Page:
Magazine article Policy & Practice

Your Baby Is Counting on You: A County Child Abuse Awareness Campaign

Magazine article Policy & Practice

Your Baby Is Counting on You: A County Child Abuse Awareness Campaign

Article excerpt

When Sheryl, 19, asked her new boyfriend, Todd, to take care of her eight-month-old baby while she went shopping, he agreed, hoping that the baby would sleep while he watched a football game on television. The baby was getting over a cold, however, and was fussy that afternoon. Todd found it impossible to calm the baby and watch the game. Exasperated by the crying, Todd grabbed the baby and shook him, yelling, "Stop crying. I want to watch the game!" When Sheryl came home an hour or so later, she found the baby in his crib, unresponsive and, as it turned out, very badly injured.


Too often we read newspaper stories like Sheryl's, about parents who have left their infant or small child in the care of someone poorly equipped to care for that child. Too frequently the baby or child is horrifically injured, or even dies.

Because of this incident and others like it, in April 2011, the annual Child Abuse Prevention Month campaign in Allegheny County (southwest Pennsylvania) focused on raising awareness about the importance of choosing a partner carefully and being thoughtful about the person in whose care you leave your baby or child.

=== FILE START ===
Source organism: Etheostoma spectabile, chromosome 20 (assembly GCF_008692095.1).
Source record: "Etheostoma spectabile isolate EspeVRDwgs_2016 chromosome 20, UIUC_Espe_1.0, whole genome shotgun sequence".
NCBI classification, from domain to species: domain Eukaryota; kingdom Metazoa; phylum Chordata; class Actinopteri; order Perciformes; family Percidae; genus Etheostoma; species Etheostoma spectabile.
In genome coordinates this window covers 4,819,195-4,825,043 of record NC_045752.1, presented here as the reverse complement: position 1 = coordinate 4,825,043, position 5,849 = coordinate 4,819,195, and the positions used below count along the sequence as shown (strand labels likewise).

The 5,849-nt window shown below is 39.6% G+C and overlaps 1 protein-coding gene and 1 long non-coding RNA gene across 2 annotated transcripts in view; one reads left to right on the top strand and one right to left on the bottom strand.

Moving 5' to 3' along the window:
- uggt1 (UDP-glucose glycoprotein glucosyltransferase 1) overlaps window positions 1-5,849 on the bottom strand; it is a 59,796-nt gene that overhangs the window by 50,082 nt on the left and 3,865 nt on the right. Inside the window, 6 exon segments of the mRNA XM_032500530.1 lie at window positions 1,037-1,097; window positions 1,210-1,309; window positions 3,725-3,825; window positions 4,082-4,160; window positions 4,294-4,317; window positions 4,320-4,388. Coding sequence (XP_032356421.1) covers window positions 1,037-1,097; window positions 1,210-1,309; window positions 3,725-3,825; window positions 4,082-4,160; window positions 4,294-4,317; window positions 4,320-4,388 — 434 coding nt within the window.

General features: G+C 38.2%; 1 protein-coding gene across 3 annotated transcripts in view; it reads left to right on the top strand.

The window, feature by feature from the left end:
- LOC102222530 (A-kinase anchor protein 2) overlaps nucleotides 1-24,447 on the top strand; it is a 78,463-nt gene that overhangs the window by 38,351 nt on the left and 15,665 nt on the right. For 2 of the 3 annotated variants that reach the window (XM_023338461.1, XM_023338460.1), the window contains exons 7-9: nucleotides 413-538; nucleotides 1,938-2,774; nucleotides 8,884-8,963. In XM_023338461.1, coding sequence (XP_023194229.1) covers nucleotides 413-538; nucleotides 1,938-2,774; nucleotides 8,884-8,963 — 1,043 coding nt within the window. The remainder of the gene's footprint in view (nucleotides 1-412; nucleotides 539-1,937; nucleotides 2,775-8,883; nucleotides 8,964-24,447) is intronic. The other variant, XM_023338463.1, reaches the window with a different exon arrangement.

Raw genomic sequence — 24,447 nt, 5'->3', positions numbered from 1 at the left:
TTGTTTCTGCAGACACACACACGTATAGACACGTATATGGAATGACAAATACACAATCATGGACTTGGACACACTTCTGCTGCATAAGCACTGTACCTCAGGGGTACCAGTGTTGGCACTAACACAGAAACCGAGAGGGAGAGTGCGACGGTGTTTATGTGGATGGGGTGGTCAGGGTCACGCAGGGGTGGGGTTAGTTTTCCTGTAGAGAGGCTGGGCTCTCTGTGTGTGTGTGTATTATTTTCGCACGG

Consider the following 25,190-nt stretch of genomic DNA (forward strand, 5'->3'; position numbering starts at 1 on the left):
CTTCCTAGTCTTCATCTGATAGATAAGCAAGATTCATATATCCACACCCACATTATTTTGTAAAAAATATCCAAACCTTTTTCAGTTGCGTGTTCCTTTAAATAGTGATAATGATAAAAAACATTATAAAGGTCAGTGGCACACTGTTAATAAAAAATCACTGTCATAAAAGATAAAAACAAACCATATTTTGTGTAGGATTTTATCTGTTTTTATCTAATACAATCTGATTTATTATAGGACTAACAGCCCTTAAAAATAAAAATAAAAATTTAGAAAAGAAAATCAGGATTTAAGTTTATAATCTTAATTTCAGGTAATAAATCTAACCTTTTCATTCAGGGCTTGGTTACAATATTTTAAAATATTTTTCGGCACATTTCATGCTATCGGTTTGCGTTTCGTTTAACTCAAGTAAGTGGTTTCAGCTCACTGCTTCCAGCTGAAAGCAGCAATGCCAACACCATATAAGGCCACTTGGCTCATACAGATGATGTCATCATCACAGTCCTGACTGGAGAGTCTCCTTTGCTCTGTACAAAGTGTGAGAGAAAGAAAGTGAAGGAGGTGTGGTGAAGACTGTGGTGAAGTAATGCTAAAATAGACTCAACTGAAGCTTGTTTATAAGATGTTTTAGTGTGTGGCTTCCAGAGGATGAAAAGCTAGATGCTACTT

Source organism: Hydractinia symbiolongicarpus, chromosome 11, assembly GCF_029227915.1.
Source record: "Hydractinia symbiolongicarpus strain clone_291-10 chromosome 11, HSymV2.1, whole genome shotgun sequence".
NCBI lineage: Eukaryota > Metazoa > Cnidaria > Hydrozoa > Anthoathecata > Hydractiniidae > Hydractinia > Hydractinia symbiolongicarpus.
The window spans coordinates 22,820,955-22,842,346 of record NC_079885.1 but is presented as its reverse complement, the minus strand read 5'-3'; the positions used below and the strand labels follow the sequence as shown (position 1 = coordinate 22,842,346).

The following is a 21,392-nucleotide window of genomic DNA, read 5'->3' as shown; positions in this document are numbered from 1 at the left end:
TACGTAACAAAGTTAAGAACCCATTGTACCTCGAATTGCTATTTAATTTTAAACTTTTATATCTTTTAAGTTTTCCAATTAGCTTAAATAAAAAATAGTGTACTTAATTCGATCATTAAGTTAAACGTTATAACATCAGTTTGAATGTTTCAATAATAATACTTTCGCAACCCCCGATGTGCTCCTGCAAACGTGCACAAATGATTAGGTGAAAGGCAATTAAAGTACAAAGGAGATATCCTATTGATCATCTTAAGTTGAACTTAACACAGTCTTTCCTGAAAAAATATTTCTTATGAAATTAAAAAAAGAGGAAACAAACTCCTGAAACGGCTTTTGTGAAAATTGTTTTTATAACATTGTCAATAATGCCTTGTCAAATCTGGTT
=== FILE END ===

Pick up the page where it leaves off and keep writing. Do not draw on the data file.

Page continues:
The campaign, "Your Baby is Counting on You," adapted materials (with permission) from similar campaigns implemented by partners in child welfare systems in New York and Ohio, Our aim was to reach a target audience of young parents. To help ensure that the campaign resonated with the target audience, we asked for feedback on the content and visual elements from pregnant and parenting teens and young adults attending classes at a local hospital and who were participating in parenting classes in Pittsburgh Public Schools.

We also asked teens and young adults who were aging out of the county's child welfare system for their perspectives and their ideas about which radio stations we should use for the campaign's public service announcements. Some of these young people served as spokespersons for the campaign in radio interviews and at a City Council hearing. The radio and television public service announcements were developed and produced by youth with the help of a local organization called Hip Hop on L.O.C.K., a youth-focused mentoring and arts education program that teaches leadership, organizational skills, cooperative economics, and knowledge of the music business.

The message urged parents of young children to: "Choose your partner carefully. …

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